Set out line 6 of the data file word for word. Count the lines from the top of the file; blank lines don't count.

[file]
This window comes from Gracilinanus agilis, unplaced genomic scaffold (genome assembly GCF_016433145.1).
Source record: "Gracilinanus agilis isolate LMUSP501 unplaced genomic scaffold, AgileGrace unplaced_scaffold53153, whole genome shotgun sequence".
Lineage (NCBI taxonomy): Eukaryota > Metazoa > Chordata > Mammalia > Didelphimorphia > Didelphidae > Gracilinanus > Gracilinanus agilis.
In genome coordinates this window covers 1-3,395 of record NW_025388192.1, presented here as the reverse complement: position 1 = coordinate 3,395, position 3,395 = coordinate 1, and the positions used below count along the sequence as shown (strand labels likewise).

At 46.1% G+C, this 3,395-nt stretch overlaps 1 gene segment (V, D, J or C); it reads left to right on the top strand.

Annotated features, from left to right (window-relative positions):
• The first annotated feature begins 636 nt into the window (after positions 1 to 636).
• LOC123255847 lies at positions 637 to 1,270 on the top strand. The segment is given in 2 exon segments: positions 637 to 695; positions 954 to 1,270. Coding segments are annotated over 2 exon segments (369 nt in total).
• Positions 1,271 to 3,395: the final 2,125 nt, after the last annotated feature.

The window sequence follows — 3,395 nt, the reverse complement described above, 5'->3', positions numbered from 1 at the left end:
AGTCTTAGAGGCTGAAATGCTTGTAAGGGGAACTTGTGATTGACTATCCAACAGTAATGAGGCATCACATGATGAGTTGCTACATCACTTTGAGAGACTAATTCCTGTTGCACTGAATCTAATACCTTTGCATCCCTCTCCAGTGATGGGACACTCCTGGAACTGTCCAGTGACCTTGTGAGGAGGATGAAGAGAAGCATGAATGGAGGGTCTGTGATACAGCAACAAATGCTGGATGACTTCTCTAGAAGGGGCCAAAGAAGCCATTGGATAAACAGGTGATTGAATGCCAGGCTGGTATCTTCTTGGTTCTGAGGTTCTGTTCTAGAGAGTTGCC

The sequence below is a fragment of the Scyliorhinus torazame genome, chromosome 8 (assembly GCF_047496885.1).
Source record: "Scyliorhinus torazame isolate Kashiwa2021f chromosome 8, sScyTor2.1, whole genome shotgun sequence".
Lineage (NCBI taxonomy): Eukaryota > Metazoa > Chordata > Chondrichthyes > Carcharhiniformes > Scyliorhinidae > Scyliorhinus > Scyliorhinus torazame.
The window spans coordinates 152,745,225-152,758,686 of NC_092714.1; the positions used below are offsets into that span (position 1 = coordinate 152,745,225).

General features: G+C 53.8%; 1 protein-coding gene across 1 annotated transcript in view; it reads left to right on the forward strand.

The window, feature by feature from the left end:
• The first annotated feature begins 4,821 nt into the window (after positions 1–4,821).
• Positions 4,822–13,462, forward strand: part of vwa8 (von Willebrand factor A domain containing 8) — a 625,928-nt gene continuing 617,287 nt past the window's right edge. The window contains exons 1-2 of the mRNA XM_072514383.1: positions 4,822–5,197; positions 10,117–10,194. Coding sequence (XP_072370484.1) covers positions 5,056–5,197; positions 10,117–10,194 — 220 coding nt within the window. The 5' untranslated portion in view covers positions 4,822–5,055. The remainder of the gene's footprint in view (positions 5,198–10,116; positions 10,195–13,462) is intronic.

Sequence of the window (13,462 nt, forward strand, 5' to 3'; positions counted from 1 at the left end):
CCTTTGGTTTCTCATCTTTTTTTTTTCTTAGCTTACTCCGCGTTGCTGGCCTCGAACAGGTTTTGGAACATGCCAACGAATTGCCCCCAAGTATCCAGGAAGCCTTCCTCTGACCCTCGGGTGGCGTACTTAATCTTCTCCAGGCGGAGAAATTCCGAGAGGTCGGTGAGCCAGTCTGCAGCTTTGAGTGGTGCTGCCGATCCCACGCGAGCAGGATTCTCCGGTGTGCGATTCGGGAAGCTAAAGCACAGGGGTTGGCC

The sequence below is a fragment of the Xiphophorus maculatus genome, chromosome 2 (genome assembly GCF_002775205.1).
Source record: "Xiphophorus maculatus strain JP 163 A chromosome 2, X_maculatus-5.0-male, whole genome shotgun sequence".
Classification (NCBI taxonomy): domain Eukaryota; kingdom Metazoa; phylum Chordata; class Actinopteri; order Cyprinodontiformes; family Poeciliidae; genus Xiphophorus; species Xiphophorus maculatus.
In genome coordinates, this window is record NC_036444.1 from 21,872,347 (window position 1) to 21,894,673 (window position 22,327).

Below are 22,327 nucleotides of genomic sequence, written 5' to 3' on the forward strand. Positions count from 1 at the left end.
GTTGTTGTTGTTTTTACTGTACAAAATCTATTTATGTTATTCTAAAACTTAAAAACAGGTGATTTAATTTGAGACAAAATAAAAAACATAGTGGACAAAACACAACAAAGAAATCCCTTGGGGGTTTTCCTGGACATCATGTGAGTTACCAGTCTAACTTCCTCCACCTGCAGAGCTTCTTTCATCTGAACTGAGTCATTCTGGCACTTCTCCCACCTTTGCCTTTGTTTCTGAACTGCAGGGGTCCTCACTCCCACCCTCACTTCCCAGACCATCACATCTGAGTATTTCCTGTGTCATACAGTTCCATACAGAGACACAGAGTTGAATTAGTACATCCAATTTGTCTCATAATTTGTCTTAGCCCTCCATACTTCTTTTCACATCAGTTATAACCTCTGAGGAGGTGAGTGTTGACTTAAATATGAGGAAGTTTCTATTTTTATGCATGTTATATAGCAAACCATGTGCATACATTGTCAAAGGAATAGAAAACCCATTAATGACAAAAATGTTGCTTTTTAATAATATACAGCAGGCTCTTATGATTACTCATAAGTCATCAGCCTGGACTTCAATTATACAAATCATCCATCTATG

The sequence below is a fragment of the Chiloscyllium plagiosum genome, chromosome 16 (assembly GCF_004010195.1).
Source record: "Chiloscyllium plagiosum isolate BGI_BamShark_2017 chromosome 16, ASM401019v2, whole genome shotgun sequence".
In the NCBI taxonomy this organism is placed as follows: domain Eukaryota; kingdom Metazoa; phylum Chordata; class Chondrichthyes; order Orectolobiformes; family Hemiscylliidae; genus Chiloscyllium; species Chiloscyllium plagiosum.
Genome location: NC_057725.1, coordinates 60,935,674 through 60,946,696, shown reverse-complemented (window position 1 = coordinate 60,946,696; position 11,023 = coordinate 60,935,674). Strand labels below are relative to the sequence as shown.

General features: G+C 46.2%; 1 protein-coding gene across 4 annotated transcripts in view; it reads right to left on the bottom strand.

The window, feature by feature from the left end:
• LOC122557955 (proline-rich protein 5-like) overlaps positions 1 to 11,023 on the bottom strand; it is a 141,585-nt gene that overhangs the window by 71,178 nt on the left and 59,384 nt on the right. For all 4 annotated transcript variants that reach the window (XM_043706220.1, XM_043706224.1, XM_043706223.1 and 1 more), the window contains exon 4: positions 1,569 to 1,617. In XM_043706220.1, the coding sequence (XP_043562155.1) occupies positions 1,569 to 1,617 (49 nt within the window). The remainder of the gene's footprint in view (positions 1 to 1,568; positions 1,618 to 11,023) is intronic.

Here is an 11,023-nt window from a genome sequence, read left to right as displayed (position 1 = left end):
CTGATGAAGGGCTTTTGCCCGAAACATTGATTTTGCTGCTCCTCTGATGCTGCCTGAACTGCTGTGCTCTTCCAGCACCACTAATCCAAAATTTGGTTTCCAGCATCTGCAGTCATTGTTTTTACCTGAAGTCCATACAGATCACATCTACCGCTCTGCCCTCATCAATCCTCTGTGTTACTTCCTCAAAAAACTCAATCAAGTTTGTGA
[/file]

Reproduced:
Annotated features, from left to right (window-relative positions):